The community includes 25 interconnected residential homes equipped with micro-cogeneration units, hybrid heat pumps, photovoltaic solar panels, smart appliances and electric vehicles, and additional community-based power produced by a wind farm and a gas turbine.
The project, which officially went live on 10 March, is the culmination of a two-year planning, implementation, and residential technology and equipment installation process. The project seeks to develop a market model for a smart grid, creating an industry reference standard to help enable wide-scale smart grid implementation. In the live phase, research into the community members’ energy use behaviour will be undertaken to gain insight into the “smart” energy consumer. Data will be collected on how, how much and when electricity is used and analyzed to explore consumer willingness to exchange comfort for flexibility based on financial incentives.
On Wednesday, the Dutch Environment Minister, Jacqueline Cramer, visited the PowerMatching City in the Province of Groningen and said was very impressed with the project. She confirmed that she will do everything possible to turn it into a success.
The years ahead will see enormous growth in distributed electricity generation from renewable sources such as wind energy, solar energy and biogas. Homes, neighbourhoods and business parks will increasingly both generate and consume electricity. This will result in two-way or even multi-way energy traffic between homes and businesses, and between neighbourhoods and energy companies.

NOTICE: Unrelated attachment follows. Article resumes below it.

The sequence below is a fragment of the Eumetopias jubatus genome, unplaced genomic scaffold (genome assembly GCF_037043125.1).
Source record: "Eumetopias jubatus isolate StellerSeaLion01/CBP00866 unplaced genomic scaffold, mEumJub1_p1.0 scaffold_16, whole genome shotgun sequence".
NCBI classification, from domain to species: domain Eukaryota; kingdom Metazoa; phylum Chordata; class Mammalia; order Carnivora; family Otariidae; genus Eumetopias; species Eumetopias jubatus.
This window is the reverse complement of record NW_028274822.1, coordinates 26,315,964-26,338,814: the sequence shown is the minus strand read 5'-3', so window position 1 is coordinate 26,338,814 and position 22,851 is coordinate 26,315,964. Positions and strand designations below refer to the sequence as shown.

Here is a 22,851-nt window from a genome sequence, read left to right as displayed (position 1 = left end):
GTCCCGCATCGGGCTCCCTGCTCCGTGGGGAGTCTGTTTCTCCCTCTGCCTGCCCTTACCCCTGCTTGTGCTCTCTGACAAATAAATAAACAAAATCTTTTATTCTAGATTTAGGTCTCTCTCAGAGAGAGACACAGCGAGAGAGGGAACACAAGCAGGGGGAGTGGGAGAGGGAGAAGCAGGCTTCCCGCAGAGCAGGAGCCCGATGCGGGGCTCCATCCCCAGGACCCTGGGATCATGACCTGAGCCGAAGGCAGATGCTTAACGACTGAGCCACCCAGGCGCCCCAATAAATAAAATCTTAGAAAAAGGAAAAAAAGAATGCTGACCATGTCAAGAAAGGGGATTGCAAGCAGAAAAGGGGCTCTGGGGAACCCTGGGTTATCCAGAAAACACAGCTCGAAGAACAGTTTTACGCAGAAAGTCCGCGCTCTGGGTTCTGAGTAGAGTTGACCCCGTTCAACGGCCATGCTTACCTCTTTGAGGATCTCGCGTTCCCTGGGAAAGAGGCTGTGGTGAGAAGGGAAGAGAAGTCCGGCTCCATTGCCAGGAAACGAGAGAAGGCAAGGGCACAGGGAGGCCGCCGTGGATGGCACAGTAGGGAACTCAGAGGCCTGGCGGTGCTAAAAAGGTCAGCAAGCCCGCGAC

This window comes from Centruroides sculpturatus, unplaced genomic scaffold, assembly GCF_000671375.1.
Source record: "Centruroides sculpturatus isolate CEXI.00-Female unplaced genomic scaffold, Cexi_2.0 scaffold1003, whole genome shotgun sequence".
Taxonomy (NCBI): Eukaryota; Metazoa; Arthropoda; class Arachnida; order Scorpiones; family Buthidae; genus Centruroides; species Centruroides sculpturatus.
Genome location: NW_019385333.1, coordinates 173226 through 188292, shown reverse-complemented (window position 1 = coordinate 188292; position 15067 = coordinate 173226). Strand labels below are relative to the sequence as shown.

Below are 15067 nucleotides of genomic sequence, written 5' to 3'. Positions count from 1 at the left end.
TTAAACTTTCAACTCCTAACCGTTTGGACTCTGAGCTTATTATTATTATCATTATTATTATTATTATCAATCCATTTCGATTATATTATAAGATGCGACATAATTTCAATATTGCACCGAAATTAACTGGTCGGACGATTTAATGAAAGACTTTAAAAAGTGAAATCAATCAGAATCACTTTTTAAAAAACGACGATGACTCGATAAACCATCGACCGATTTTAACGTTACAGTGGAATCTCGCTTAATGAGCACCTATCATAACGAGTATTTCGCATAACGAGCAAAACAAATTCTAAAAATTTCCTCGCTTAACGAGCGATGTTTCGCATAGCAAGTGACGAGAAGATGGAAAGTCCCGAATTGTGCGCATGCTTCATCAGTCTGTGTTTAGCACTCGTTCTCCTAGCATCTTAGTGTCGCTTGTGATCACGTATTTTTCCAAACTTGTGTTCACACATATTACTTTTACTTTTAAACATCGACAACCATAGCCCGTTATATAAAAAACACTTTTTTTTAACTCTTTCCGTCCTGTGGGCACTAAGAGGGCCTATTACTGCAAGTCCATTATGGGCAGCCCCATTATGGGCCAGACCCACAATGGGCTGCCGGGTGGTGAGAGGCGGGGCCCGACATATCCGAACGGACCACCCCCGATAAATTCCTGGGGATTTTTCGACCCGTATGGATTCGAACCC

The power grids of the future also will have to accommodate large-scale wind farms and widespread use of electric transport. As a result, significant changes to the energy infrastructure are needed. Smart grids open the way for development and make use of ICT technology to ensure that energy supply and demand remain in constant balance.
For the trial in Hoogkerk, twenty-five homes were virtually interconnected and provided with micro-CHP systems (high-efficiency boilers), hybrid heat pumps, photovoltaic panels, smart meters, electric transport and smart household appliances. In these homes, for example, the washing machines come on only when the electricity price is at its lowest – e.g. when there is a surplus of solar energy. Together, the homes form a virtual power plant.
As well as generating their own electricity, they are connected to a wind farm, so that the network integration of renewable energy can be studied. Since the supply of renewable energy does not always match the demand – because, for example, it is calm or overcast when a lot of energy is wanted, or vice versa – a coordination mechanism is used. This mechanism makes use of the PowerMatcher: an appliance that matches supply and demand.
“The energy supply system of the future will be very different from what we are currently used to. The amount of our energy that comes from renewable sources will continue to increase. At the same time, there will be changes in the pattern of demand. And the energy infrastructure has to be ready for these developments. So the realization of this trial, with support from the European Union and Gasunie, is highly significant,” says Pier Nabuurs, KEMA’s Chief Executive Officer.
A video presentation of the PowerMatching City concept is available on YouTube.
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